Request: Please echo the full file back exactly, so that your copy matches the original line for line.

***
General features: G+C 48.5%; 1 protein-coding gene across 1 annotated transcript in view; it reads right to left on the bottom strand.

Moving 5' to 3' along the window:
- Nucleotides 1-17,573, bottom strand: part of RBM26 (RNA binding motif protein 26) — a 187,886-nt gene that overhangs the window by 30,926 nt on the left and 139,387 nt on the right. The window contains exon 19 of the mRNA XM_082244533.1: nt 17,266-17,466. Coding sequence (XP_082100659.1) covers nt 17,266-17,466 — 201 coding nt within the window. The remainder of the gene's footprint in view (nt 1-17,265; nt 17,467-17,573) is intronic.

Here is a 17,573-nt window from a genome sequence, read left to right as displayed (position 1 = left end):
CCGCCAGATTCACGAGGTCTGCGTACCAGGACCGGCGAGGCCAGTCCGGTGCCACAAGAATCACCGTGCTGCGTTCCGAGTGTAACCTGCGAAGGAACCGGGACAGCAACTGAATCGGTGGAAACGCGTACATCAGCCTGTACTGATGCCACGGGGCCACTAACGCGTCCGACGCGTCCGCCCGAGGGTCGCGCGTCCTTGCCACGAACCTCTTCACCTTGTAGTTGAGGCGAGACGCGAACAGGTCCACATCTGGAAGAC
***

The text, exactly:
General features: G+C 48.5%; 1 protein-coding gene across 1 annotated transcript in view; it reads right to left on the bottom strand.

Moving 5' to 3' along the window:
- Nucleotides 1-17,573, bottom strand: part of RBM26 (RNA binding motif protein 26) — a 187,886-nt gene that overhangs the window by 30,926 nt on the left and 139,387 nt on the right. The window contains exon 19 of the mRNA XM_082244533.1: nt 17,266-17,466. Coding sequence (XP_082100659.1) covers nt 17,266-17,466 — 201 coding nt within the window. The remainder of the gene's footprint in view (nt 1-17,265; nt 17,467-17,573) is intronic.

Here is a 17,573-nt window from a genome sequence, read left to right as displayed (position 1 = left end):
CCGCCAGATTCACGAGGTCTGCGTACCAGGACCGGCGAGGCCAGTCCGGTGCCACAAGAATCACCGTGCTGCGTTCCGAGTGTAACCTGCGAAGGAACCGGGACAGCAACTGAATCGGTGGAAACGCGTACATCAGCCTGTACTGATGCCACGGGGCCACTAACGCGTCCGACGCGTCCGCCCGAGGGTCGCGCGTCCTTGCCACGAACCTCTTCACCTTGTAGTTGAGGCGAGACGCGAACAGGTCCACATCTGGAAGAC